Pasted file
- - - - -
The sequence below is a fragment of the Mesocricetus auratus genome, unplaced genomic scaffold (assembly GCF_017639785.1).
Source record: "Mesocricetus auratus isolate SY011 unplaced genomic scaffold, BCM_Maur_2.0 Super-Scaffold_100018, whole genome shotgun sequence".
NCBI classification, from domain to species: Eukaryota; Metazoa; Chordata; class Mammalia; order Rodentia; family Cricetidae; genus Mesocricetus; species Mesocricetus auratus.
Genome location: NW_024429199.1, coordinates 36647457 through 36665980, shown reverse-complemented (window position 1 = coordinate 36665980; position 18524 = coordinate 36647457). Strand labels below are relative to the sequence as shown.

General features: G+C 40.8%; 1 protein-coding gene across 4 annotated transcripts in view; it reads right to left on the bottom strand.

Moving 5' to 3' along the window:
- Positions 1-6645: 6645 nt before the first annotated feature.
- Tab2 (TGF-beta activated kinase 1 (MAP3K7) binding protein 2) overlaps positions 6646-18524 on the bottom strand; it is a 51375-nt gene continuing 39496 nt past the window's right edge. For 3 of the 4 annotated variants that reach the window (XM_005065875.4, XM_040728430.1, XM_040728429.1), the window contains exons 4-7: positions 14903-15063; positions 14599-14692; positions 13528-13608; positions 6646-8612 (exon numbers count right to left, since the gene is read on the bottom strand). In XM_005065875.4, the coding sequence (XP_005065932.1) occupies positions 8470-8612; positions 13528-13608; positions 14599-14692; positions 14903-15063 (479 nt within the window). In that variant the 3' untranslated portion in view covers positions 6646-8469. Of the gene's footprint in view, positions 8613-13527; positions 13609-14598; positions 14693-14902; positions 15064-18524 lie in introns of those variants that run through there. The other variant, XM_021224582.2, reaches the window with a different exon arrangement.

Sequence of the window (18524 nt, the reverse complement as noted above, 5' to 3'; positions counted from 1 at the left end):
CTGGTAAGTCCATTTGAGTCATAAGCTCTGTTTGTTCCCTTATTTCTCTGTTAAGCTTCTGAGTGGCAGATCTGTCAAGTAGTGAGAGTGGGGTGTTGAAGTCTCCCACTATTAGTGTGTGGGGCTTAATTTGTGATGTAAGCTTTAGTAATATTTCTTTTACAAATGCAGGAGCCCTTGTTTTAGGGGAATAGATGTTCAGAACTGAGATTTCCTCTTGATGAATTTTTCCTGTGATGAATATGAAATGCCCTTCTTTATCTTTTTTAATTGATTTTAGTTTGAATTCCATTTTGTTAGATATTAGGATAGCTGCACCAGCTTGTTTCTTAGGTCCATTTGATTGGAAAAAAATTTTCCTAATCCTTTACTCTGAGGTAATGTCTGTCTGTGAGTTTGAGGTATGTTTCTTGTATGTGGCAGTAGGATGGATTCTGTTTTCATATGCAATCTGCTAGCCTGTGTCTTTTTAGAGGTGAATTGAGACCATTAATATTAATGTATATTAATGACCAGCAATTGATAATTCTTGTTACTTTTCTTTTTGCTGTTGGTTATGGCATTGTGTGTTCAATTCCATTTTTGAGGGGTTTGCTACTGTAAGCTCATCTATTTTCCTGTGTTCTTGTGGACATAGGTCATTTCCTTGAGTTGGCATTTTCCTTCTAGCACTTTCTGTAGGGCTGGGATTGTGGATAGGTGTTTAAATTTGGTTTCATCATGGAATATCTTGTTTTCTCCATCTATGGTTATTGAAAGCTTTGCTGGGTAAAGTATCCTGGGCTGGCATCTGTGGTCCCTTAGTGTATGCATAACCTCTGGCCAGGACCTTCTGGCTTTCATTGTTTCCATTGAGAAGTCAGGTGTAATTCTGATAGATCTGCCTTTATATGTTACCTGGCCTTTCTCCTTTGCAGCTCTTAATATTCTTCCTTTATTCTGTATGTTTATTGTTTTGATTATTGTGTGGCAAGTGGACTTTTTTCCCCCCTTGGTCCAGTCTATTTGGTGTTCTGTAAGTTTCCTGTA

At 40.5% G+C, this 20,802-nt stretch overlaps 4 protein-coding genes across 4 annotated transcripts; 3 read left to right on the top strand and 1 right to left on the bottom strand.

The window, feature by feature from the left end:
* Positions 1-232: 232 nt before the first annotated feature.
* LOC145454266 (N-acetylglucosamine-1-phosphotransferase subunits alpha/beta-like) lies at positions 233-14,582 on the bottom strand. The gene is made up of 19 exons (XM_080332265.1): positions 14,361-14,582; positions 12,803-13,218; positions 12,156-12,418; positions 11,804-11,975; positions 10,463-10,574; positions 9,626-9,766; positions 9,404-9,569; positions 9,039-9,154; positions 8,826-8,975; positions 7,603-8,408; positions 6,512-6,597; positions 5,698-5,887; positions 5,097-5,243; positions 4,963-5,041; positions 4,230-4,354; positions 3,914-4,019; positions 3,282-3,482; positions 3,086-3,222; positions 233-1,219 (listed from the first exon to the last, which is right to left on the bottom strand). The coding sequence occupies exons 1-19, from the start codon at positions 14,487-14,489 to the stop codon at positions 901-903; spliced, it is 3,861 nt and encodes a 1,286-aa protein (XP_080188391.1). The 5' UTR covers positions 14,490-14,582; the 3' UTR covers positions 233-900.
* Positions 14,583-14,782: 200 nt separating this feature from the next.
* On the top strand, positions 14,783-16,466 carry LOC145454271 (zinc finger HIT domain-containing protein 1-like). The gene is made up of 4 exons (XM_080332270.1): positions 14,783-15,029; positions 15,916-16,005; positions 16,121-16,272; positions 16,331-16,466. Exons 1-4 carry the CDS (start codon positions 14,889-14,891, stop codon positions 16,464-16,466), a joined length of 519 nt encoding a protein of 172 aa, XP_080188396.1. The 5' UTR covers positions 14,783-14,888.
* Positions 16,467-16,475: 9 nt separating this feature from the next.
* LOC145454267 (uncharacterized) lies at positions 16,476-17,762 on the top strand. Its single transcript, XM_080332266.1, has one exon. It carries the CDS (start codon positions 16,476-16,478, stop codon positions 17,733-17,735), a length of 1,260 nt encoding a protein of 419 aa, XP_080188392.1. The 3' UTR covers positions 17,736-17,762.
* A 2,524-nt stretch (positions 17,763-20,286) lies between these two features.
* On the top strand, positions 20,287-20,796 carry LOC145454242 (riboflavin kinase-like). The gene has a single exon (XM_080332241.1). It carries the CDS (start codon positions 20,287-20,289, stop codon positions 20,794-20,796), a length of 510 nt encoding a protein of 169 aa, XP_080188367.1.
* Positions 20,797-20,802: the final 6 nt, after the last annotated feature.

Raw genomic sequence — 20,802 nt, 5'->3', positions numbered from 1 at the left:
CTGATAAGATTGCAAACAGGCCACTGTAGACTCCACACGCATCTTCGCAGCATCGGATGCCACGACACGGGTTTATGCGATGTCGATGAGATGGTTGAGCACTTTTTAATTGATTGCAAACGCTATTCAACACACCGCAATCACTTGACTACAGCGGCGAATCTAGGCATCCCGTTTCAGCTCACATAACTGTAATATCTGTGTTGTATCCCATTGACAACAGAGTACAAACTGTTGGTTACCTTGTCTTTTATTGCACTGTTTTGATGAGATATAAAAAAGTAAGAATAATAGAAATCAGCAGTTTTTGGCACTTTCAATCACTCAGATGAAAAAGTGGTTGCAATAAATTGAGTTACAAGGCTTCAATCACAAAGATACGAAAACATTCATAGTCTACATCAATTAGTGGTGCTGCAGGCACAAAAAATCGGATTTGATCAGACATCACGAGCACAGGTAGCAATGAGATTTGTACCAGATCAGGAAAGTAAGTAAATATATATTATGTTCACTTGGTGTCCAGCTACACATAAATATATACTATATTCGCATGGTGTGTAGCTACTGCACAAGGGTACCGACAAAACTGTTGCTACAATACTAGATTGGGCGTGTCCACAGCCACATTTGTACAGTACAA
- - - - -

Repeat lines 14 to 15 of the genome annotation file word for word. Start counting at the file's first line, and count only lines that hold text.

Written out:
* LOC145454266 (N-acetylglucosamine-1-phosphotransferase subunits alpha/beta-like) lies at positions 233-14,582 on the bottom strand. The gene is made up of 19 exons (XM_080332265.1): positions 14,361-14,582; positions 12,803-13,218; positions 12,156-12,418; positions 11,804-11,975; positions 10,463-10,574; positions 9,626-9,766; positions 9,404-9,569; positions 9,039-9,154; positions 8,826-8,975; positions 7,603-8,408; positions 6,512-6,597; positions 5,698-5,887; positions 5,097-5,243; positions 4,963-5,041; positions 4,230-4,354; positions 3,914-4,019; positions 3,282-3,482; positions 3,086-3,222; positions 233-1,219 (listed from the first exon to the last, which is right to left on the bottom strand). The coding sequence occupies exons 1-19, from the start codon at positions 14,487-14,489 to the stop codon at positions 901-903; spliced, it is 3,861 nt and encodes a 1,286-aa protein (XP_080188391.1). The 5' UTR covers positions 14,490-14,582; the 3' UTR covers positions 233-900.
* Positions 14,583-14,782: 200 nt separating this feature from the next.